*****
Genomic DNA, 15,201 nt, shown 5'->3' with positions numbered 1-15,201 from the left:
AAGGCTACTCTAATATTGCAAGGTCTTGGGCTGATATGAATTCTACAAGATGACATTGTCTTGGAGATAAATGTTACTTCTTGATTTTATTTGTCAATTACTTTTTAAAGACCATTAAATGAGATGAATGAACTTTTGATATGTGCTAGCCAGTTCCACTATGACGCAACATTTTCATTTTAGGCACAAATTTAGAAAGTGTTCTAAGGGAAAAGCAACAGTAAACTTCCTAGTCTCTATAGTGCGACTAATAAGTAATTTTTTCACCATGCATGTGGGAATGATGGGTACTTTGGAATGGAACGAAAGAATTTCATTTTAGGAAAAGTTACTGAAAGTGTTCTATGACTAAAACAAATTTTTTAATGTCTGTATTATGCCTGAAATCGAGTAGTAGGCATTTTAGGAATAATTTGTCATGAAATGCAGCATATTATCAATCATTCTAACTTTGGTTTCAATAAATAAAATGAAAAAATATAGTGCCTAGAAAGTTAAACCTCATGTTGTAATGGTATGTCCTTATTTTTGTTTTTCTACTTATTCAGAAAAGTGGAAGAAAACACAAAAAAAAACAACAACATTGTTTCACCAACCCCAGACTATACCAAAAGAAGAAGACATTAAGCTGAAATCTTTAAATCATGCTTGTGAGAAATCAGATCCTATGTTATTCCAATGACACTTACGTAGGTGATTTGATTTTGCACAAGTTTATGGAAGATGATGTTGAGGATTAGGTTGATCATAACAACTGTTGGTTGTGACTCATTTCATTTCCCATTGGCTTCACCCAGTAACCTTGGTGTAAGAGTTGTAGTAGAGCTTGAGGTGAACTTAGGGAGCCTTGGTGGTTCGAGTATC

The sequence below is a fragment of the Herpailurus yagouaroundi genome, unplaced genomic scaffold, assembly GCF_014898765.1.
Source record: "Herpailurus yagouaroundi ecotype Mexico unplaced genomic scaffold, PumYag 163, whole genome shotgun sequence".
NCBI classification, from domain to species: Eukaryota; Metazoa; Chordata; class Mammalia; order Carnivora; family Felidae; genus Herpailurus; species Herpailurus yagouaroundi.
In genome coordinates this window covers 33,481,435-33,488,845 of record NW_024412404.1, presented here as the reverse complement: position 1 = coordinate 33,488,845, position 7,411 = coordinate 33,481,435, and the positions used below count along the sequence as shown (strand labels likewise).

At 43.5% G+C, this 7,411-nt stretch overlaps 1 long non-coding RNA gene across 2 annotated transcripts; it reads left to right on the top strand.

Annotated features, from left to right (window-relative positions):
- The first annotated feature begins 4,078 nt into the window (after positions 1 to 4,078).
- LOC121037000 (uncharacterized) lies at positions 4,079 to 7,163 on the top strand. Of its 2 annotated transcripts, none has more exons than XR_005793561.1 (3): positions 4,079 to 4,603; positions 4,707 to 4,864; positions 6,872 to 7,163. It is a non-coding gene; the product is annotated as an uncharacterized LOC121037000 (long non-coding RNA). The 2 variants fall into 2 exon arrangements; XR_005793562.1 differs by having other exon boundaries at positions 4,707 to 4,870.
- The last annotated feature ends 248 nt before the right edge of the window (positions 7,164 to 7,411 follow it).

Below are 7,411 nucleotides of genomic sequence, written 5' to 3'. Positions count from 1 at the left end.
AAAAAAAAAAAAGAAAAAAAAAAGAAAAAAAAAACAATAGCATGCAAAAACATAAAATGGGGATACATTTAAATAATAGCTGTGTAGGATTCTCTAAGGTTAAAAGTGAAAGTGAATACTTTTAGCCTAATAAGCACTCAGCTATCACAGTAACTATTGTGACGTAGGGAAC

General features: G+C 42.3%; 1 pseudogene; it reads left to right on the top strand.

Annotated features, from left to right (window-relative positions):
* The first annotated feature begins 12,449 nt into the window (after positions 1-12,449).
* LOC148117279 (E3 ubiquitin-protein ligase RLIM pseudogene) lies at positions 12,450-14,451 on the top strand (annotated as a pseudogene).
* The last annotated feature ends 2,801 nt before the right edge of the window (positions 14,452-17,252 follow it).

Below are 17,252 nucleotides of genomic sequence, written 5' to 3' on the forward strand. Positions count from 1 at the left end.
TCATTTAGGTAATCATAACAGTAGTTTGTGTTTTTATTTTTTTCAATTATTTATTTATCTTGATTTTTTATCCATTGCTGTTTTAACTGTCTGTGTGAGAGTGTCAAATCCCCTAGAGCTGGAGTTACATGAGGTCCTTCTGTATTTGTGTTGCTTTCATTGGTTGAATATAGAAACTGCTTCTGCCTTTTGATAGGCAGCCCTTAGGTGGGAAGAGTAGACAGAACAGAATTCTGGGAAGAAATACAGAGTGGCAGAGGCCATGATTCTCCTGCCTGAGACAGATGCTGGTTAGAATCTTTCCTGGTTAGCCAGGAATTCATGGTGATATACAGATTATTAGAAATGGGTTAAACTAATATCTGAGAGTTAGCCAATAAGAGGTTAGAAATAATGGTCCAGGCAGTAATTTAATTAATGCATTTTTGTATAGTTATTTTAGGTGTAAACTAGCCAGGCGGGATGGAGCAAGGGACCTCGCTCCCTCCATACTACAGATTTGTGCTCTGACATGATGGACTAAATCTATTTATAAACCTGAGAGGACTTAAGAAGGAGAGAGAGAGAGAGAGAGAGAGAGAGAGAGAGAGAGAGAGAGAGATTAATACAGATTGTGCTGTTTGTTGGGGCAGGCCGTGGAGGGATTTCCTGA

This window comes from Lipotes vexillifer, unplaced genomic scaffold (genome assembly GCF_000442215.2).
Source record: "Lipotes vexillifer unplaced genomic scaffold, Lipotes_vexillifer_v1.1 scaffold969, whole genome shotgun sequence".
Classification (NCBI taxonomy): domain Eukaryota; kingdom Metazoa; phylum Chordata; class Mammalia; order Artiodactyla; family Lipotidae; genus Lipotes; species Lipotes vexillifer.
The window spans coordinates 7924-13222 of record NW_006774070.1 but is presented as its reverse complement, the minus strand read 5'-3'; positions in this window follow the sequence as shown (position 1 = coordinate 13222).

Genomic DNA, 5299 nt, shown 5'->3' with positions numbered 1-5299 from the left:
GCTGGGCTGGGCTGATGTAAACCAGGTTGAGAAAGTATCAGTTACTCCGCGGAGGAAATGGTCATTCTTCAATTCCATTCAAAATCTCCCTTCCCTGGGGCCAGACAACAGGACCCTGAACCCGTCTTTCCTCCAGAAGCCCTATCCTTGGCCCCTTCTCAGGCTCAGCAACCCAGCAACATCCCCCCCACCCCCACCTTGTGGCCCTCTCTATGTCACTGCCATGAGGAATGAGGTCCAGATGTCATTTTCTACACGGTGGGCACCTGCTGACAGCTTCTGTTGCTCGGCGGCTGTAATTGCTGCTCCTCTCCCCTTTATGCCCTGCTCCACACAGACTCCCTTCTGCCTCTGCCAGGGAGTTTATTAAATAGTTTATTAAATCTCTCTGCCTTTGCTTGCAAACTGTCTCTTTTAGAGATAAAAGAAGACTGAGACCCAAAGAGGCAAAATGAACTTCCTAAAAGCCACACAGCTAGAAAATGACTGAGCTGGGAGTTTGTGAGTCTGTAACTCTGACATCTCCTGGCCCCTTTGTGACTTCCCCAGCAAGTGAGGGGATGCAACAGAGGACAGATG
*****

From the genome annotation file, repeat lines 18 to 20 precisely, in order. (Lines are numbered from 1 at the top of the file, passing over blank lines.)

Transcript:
* The last annotated feature ends 2,801 nt before the right edge of the window (positions 14,452-17,252 follow it).

Below are 17,252 nucleotides of genomic sequence, written 5' to 3' on the forward strand. Positions count from 1 at the left end.
TCATTTAGGTAATCATAACAGTAGTTTGTGTTTTTATTTTTTTCAATTATTTATTTATCTTGATTTTTTATCCATTGCTGTTTTAACTGTCTGTGTGAGAGTGTCAAATCCCCTAGAGCTGGAGTTACATGAGGTCCTTCTGTATTTGTGTTGCTTTCATTGGTTGAATATAGAAACTGCTTCTGCCTTTTGATAGGCAGCCCTTAGGTGGGAAGAGTAGACAGAACAGAATTCTGGGAAGAAATACAGAGTGGCAGAGGCCATGATTCTCCTGCCTGAGACAGATGCTGGTTAGAATCTTTCCTGGTTAGCCAGGAATTCATGGTGATATACAGATTATTAGAAATGGGTTAAACTAATATCTGAGAGTTAGCCAATAAGAGGTTAGAAATAATGGTCCAGGCAGTAATTTAATTAATGCATTTTTGTATAGTTATTTTAGGTGTAAACTAGCCAGGCGGGATGGAGCAAGGGACCTCGCTCCCTCCATACTACAGATTTGTGCTCTGACATGATGGACTAAATCTATTTATAAACCTGAGAGGACTTAAGAAGGAGAGAGAGAGAGAGAGAGAGAGAGAGAGAGAGAGAGAGAGAGAGATTAATACAGATTGTGCTGTTTGTTGGGGCAGGCCGTGGAGGGATTTCCTGA